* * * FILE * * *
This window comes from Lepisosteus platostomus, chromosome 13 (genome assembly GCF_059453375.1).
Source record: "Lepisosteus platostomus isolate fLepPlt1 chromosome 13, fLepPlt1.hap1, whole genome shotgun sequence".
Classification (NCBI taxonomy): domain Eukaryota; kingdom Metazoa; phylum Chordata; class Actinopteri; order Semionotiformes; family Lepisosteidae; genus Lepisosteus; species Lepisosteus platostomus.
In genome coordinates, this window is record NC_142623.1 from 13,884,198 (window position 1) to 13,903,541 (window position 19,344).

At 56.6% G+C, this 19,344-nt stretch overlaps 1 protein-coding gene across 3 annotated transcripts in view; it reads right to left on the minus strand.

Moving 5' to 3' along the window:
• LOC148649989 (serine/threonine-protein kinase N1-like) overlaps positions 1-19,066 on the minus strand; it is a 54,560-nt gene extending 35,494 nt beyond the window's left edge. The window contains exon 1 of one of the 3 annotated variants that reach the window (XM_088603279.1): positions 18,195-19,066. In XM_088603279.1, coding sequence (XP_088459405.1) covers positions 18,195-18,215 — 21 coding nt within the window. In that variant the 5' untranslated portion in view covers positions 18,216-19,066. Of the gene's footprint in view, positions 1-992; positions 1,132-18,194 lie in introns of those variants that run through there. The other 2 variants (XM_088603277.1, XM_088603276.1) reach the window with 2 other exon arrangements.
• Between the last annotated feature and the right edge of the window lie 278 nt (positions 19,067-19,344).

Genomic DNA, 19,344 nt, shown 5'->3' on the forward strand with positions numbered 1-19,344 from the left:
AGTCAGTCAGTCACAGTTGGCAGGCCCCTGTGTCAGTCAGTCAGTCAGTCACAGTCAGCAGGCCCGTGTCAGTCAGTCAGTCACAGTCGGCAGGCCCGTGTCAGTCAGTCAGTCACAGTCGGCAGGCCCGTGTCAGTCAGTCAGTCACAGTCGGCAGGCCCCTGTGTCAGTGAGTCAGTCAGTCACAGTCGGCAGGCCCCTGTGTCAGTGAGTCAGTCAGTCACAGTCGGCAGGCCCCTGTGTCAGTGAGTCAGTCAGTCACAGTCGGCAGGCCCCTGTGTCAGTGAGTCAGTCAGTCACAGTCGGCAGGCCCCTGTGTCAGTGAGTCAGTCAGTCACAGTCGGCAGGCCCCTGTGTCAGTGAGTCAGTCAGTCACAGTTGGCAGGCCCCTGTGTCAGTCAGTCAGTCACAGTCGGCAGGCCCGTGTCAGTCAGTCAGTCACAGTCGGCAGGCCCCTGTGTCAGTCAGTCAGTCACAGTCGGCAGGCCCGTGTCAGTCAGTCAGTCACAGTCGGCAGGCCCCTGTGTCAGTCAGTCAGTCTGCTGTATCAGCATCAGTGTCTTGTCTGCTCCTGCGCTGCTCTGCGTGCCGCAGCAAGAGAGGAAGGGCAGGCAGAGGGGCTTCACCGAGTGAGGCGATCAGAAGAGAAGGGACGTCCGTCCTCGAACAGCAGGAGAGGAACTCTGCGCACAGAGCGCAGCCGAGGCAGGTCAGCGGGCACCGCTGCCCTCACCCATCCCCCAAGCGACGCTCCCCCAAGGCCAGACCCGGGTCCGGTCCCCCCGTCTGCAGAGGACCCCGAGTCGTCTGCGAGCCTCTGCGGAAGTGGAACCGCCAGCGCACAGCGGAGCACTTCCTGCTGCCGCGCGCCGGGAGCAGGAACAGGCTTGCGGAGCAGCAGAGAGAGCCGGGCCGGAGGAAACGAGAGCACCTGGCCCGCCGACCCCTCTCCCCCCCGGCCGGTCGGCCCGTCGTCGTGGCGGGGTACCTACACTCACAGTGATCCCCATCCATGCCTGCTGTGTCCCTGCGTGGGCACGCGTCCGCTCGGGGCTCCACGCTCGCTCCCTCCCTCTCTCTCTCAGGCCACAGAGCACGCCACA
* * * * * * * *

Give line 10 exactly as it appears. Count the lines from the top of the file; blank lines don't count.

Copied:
AGTCAGTCAGTCACAGTTGGCAGGCCCCTGTGTCAGTCAGTCAGTCAGTCACAGTCAGCAGGCCCGTGTCAGTCAGTCAGTCACAGTCGGCAGGCCCGTGTCAGTCAGTCAGTCACAGTCGGCAGGCCCGTGTCAGTCAGTCAGTCACAGTCGGCAGGCCCCTGTGTCAGTGAGTCAGTCAGTCACAGTCGGCAGGCCCCTGTGTCAGTGAGTCAGTCAGTCACAGTCGGCAGGCCCCTGTGTCAGTGAGTCAGTCAGTCACAGTCGGCAGGCCCCTGTGTCAGTGAGTCAGTCAGTCACAGTCGGCAGGCCCCTGTGTCAGTGAGTCAGTCAGTCACAGTCGGCAGGCCCCTGTGTCAGTGAGTCAGTCAGTCACAGTTGGCAGGCCCCTGTGTCAGTCAGTCAGTCACAGTCGGCAGGCCCGTGTCAGTCAGTCAGTCACAGTCGGCAGGCCCCTGTGTCAGTCAGTCAGTCACAGTCGGCAGGCCCGTGTCAGTCAGTCAGTCACAGTCGGCAGGCCCCTGTGTCAGTCAGTCAGTCTGCTGTATCAGCATCAGTGTCTTGTCTGCTCCTGCGCTGCTCTGCGTGCCGCAGCAAGAGAGGAAGGGCAGGCAGAGGGGCTTCACCGAGTGAGGCGATCAGAAGAGAAGGGACGTCCGTCCTCGAACAGCAGGAGAGGAACTCTGCGCACAGAGCGCAGCCGAGGCAGGTCAGCGGGCACCGCTGCCCTCACCCATCCCCCAAGCGACGCTCCCCCAAGGCCAGACCCGGGTCCGGTCCCCCCGTCTGCAGAGGACCCCGAGTCGTCTGCGAGCCTCTGCGGAAGTGGAACCGCCAGCGCACAGCGGAGCACTTCCTGCTGCCGCGCGCCGGGAGCAGGAACAGGCTTGCGGAGCAGCAGAGAGAGCCGGGCCGGAGGAAACGAGAGCACCTGGCCCGCCGACCCCTCTCCCCCCCGGCCGGTCGGCCCGTCGTCGTGGCGGGGTACCTACACTCACAGTGATCCCCATCCATGCCTGCTGTGTCCCTGCGTGGGCACGCGTCCGCTCGGGGCTCCACGCTCGCTCCCTCCCTCTCTCTCTCAGGCCACAGAGCACGCCACA